Archive for the ‘Food’ Category

feel goodToday I decided I would stop on my way to work and get a cup of coffee at my local Starbucks. This is not something I do on a regular basis – I was in the mood.

I pulled up to the speaker, ordered, and pulled forward; I was the third car in line to the window. The line progressed quickly and I watched as the car in front of me stopped at the window. The guy in the car started to hand the girl at the window his card and stopped. Obviously, there was some conversation. She handed him his beverage, they completed his transaction, and he pulled forward.

I moved up to the window and as I did I noticed that the guy in the car ahead of me was waving at me. At me? Didn’t make sense. I looked behind me to see if he was waving at someone behind me. The guy in the vehicle directly behind wasn’t even looking. Hmm. I noticed the guy in the car in front was looking at me in his side mirror, smiling and waving. I didn’t immediately recognize him, but then again…

Well, the girl was at the window now and I focused on her. She reiterated my order, I told her that was correct and started to hand her my card. She told me the guy in the car in front of me had paid for my coffee so.. no need to pay. Confusion – why I asked her?

She explained that everyone that morning was paying for the coffee of the person behind them; I wasn’t obligated to continue, but that was how the morning was going. Wow, I thought. I asked her what the order behind me was – she told me. I quickly thought I am not going to be the one to break this, even if it was twice my order cost, and handed her my card – I’ll pay for it, I told her. She laughed, took my card, and shortly handed me back my card and receipt.

“You have a great day,” she said. “You, too,” I replied and pulled forward.

As I pulled away I waved to the guy behind me knowing that he hadn’t a clue on who I was and why I was waving. I drove up to the stop sign and looked back. I saw the girl talking to the next customer; he looked confused. I smiled and thought, I hope he doesn’t break this feel good feeling…


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You should be reading a lot about biofuels and famine issues these days… If not, please do. These are subjects that you should become familiar with.

From Online Journal

Global famine? Blame the Fed
By Mike Whitney
Online Journal Contributing Writer

Apr 29, 2008, 00:19

The stakes couldn’t be higher for Ben Bernanke. If the Fed chief decides to lower rates at the end of April, he could be condemning millions of people to a death by starvation.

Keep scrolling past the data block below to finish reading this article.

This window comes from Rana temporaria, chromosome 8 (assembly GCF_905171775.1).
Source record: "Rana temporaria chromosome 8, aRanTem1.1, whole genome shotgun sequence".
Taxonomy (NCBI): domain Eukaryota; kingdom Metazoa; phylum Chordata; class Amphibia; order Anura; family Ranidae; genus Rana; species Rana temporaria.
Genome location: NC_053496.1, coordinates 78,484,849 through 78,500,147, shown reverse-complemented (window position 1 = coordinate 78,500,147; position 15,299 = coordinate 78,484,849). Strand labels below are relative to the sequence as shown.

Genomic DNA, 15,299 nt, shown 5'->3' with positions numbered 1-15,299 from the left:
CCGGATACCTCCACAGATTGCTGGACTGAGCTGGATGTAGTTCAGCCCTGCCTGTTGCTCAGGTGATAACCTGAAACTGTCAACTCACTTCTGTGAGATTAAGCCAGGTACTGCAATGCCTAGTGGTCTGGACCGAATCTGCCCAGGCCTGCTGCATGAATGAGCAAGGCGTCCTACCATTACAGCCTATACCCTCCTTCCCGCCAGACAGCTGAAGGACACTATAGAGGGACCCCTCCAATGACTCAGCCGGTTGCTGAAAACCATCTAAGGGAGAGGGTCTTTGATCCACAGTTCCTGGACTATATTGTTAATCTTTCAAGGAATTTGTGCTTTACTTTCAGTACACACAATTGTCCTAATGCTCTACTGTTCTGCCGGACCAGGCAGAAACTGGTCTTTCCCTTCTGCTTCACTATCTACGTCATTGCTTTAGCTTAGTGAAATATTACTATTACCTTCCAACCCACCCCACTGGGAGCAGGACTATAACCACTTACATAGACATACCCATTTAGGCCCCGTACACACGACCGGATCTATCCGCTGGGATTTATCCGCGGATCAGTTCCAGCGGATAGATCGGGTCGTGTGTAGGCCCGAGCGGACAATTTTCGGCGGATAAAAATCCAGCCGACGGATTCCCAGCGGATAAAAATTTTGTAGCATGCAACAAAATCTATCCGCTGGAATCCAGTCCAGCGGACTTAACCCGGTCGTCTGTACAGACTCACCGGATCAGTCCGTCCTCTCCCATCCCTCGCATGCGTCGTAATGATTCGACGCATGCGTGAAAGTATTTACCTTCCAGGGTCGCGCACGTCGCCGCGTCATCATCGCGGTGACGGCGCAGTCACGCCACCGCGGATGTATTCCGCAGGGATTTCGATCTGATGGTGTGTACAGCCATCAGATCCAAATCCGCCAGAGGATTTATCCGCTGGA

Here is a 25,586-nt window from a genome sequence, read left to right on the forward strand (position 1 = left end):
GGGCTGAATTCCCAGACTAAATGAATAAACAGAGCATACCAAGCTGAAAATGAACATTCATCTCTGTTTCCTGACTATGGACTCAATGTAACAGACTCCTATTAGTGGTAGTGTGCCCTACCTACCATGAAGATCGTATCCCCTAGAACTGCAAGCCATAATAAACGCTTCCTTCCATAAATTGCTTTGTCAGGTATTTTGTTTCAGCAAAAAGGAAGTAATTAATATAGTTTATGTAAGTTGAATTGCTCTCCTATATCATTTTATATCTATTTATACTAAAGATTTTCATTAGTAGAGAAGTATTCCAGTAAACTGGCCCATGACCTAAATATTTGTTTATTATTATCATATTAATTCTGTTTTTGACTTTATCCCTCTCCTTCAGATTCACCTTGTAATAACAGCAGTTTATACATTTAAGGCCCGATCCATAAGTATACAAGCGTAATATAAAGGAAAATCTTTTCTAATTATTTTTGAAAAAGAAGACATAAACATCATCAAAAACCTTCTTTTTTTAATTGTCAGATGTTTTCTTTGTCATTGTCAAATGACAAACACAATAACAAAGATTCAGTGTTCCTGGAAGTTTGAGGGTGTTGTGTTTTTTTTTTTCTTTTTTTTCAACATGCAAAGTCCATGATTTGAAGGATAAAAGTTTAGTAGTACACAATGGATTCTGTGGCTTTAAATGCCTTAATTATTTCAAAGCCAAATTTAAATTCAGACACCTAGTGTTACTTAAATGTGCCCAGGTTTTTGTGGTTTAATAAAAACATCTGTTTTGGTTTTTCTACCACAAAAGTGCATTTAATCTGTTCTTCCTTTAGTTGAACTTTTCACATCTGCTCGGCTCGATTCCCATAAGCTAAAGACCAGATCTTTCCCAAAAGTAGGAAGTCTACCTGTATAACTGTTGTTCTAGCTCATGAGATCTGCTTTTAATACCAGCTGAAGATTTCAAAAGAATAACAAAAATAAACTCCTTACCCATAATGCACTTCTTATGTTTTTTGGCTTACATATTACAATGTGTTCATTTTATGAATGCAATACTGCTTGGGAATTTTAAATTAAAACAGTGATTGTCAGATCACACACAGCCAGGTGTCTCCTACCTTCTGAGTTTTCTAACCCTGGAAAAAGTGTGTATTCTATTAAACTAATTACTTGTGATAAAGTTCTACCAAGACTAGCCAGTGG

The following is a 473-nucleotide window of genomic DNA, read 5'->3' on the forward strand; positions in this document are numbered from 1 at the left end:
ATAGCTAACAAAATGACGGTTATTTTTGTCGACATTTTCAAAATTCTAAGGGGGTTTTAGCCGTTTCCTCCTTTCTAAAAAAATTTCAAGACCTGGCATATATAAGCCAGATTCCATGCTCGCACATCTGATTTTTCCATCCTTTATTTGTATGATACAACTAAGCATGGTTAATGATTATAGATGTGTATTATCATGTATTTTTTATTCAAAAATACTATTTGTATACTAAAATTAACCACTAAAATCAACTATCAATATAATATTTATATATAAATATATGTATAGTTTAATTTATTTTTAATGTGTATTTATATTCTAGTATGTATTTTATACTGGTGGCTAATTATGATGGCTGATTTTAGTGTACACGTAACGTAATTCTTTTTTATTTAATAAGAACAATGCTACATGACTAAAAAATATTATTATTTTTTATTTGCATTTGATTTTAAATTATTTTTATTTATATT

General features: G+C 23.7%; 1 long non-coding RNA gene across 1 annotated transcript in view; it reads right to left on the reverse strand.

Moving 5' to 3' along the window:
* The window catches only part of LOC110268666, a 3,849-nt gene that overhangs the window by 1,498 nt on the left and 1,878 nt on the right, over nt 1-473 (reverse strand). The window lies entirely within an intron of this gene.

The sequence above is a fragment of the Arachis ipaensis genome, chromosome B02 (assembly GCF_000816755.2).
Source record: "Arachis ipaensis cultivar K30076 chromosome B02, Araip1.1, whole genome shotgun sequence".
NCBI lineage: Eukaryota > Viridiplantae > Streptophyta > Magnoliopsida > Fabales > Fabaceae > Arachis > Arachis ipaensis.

The situation is that serious. Food riots have broken out across the globe destabilizing large parts of the developing world. China is experiencing double-digit inflation. Indonesia, Vietnam and India have imposed controls over rice exports. Wheat, corn and soya are at record highs and threatening to go higher still. Commodities are up across the board. The World Food Program is warning of widespread famine if the West doesn’t provide emergency humanitarian relief.

Venezuelan President Hugo Chavez said it best: “It is a massacre of the world’s poor. The problem is not the production of food. It is the economic, social and political model of the world. The capitalist model is in crisis.”

Right on, Hugo. There is no shortage of food; it’s just the prices that are making food unaffordable. Bernanke’s “weak dollar” policy has ignited a wave of speculation in commodities which is pushing prices into the stratosphere. The UN is calling the global food crisis a “silent tsunami,” but its more like a flood; the world is awash in increasingly worthless dollars that are making food and raw materials more expensive. Foreign central banks and investors presently hold $6 trillion in dollars and dollar-backed assets, so when the dollar starts to slide, the pain radiates through entire economies. This is especially true in countries where the currency is pegged to the dollar. That’s why most of the Gulf States are experiencing runaway inflation. This doesn’t mean that oil depletion, biofuel production, over-population, and giant agribusinesses don’t add to the problem. They do. But the catalyst is the Fed’s monetary policies; that’s the domino that puts the others in motion.

Here’s Otto Spengler’s summary in his recent article in Asia Times, Rice, Death and the Dollar: “The global food crisis is a monetary phenomenon, an unintended consequence of America’s attempt to inflate its way out of a market failure. There are long-term reasons for food prices to rise, but the unprecedented spike in grain prices during the past year stems from the weakness of the American dollar. Washington’s economic misery now threatens to become a geopolitical catastrophe. . . . The link between the declining parity of the US unit and the rising price of commodities, including oil as well as rice and other wares, is indisputable.

“Never before in history has hunger become a global threat in a period of plentiful harvests. Global rice production will hit a record of 423 million tons in the 2007-2008 crop year, enough to satisfy global demand. The trouble is that only 7% of the world’s rice supply is exported, because local demand is met by local production. Any significant increase in rice stockpiles cuts deeply into available supply for export, leading to a spike in prices. Because such a small proportion of the global rice supply trades, the monetary shock from the weak dollar was sufficient to more than double its price.” [“Rice, death and the dollar”, By Otto Spengler, Asia Times]